Tag Archives: tank top

WIP: Another Month, Another Tank Top

Autumn is with us here in the UK, and leaves have started to turn to gold and lay fallen at the foot of trees. For the first time in many months there is a slight chill in the breeze that makes you want to pull your collar up ever so slightly, and consider the drawer full of hats and light scarves just before leaving the house. T-shirt weather has ended for the year, and an extra layer of warmth is a kind comfort.

When full bulky sweaters are perhaps a bit too warming for the middle seasons, a sweater vest, or tank top here in the UK, is a perfect Autumn and spring alternative. After finishing the striped tank top a couple of weeks ago, I have cast on a second experimental knit for Baby Awesome, something to pull on over a shirt or jersey top, just to keep the chest snug and warm the heart with a knitted cuddle.
I’ve used a variegated yarn in candy colours Regia 4-fädig Color in shade 5025 (Papillon), alongside a pale beige shade of Drops Baby Merino. Though the yarns are slightly different in construction and handle, the stitch I am using for the main body of the tank top gives enough bounce to make the two yarns work perfectly together.
The stitch I am using for this tan top works up slowly, but the effect is worth the knitting, and I hope that the finished sweater will be worth it when it is finished. Though I am using the showcase stitch for the main chest and back areas, the upper chest and shoulder areas are being worked in a squishy and sumptuous garter rib, matching that of the bottom cast-on edge.
Now that Baby Awesome has reached a year of age (a whole year of Baby Awesome being in the world has now occurred and this happy and emotional mummy can hardly believe it!) there is likely to be a bit of a slow down in his growth rate, and with any luck the things that I knit for him now may even still fit him in the spring, so this tank top may be useful for two seasons.
I’ve also been sidetracked from this current project with a bright and cheery little birthday knitting project which I hope to share soon. To further prove just how industrious I am being I also have two crochet projects on the go. It’s amazing what can happen when your baby quickly goes from waking 5-8 times a night to sleeping a 12-13 hour stretch (It’s been five weeks of good sleep, and I still don’t think I have caught up on the preceding couple of months, but I’m certainly getting there.

Enjoy any projects you have underway as the seasons change, whether you are moving into autumn or spring!

Finally Fit

Our little hero is one week old today, and he has been rocking the very smallest of the hand-knits that were made before he arrived in the world. Today he is wearing his little Baby Alpaca tank top, which is warm and so very soft across his gorgeous little tummy.

Accessorised by a snug little sleep suit, it is the very centre of geek chic and should be a staple piece of any little genius’ wardrobe. All the girls love a tank top.

There hasn’t been much new knitting in the past few days, but I am nearing publishing a new pattern as a recent test knit runs to a closure soon, so there are still plenty of things to look forwards too and I hope to pick up my needles in quiet moments (the few of them that there are!) over the next few days, too.

The July post ‘Tiny Tank Top‘ has all the details of this project and any pattern modifications and materials used.

Emergency Whale Rescue – The Sailor Sweater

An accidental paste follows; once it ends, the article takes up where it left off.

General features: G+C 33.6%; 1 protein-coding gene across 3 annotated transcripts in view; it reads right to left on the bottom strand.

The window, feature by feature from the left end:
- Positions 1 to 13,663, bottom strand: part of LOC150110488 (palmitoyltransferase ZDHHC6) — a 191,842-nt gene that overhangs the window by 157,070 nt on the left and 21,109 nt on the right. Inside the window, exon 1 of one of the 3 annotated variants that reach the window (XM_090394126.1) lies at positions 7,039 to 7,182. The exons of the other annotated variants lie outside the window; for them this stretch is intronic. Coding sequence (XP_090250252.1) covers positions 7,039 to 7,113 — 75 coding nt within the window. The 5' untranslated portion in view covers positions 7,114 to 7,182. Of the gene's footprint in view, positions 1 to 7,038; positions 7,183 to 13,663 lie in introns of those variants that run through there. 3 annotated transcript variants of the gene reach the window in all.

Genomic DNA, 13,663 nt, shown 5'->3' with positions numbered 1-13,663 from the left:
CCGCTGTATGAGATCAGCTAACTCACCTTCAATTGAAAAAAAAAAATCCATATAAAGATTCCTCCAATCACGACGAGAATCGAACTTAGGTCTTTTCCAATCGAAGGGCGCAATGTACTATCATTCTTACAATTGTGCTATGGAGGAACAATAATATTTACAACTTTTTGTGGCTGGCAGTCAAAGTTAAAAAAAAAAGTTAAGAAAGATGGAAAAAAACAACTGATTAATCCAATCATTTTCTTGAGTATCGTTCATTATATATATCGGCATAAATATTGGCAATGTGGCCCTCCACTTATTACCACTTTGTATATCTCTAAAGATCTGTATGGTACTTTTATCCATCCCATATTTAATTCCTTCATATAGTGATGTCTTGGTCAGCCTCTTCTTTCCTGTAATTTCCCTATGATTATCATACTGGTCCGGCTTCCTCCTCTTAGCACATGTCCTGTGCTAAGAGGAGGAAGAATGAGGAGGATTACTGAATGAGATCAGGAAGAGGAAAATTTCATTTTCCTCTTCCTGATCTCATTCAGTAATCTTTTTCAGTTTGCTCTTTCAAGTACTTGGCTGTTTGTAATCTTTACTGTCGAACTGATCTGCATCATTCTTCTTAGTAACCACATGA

Thank you so much for the helpful, understanding and corroborating responses to a recent post, where I had written about a pattern that I had a number of issues knitting, a sailor-style sweater with intarsia motif: Brendan. I had detailed the issues that I’d had with the pattern (neck opening size, motif size, motif placement) and the steps I’d taken to try to deal with the pattern errors and inconsistencies, before having chucked in the towel and decided that it wasn’t worth the extra hassle at a time whilst I had been ill.

A number of people said to just frog the entire project and re-use the yarn for something more pleasing, which I would have done if by the time that the edgings, intarsia, front and back seamed pieces, etc, wouldn’t have meant that I’d have ended up with a load of awkward scraps. so, instead I put an hour aside today and decided to just knit a few edgings onto the neckline and sleeve holes, so that at least it was finished. I used my own Apply On-The-Fly iCord edging to ensure that the unfinished edges were quickly and fully enclosed. When it came to the sharp turn at the bottom of the neck opening, I picked up not one, but two stitches at the lowest part before moving the stitches up the needle, and knit these three together (again, through the back loop), to make the turn, doing this twice at the lowest point of the neckline.
It’s not finished to the degree that I would have liked, but I knew that I didn’t have the heart to work on it any further, and for relatively little work at least the edging has made it look in some way usable. I did as was suggested and tried the finished piece on Giantmonk, but shall we say that he is just a little, er, ‘rotund’, to wear it without making him look like he has been unfairly stuffed into it. I don’t know if Baby Awesome will ever wear this: I’ll see how it looks when he’s finally here.

For now I shall just put this with the other finished sweaters and see what becomes of it, whilst the pattern of hand-knits in the nursery grows one higher.

Though there are many further things that we could do with the nursery, it is, to all intents and purposes, ready for if Baby Awesome comes into the world. There are some finishing touches that I hope will be done in time, but as I reach full term today I feel at least comfortable in the knowledge that we will be at least partly ready.

Now as each day passes it feels a bit like a countdown to an indeterminate moment. I am trying to steady my nerves with simple knitting and un-fussy tasks, but tiredness is starting to get the better of me, and discomfort makes any concentrated length of time spent on a task a bit difficult. Mostly, however, I am just too nervous and excited to concentrate.

For now, the little whale sailor top sits waiting in the nursery along with all of his other things: whales and narwhals, fish, lighthouses and images of the seaside and bright oceans. I like to wander into the room when the house is quiet, and imagine spending time there soon.

The Little Whale That Would Only Fail

A few weeks ago I posted about the first baby knit that I made once I was feeling up to knitting, after the more miserable effects of my pregnancy had eased and I had started feeling up to just a few slow stitches here and there.

Today, however, I remembered that the little yellow kimono was in fact not the first baby knit that I embarked upon, though it was the first that I finished. In fact, the first baby knit (for my own baby) that I started is still not finished, and I doubt ever will be. It is my very own Fail Whale.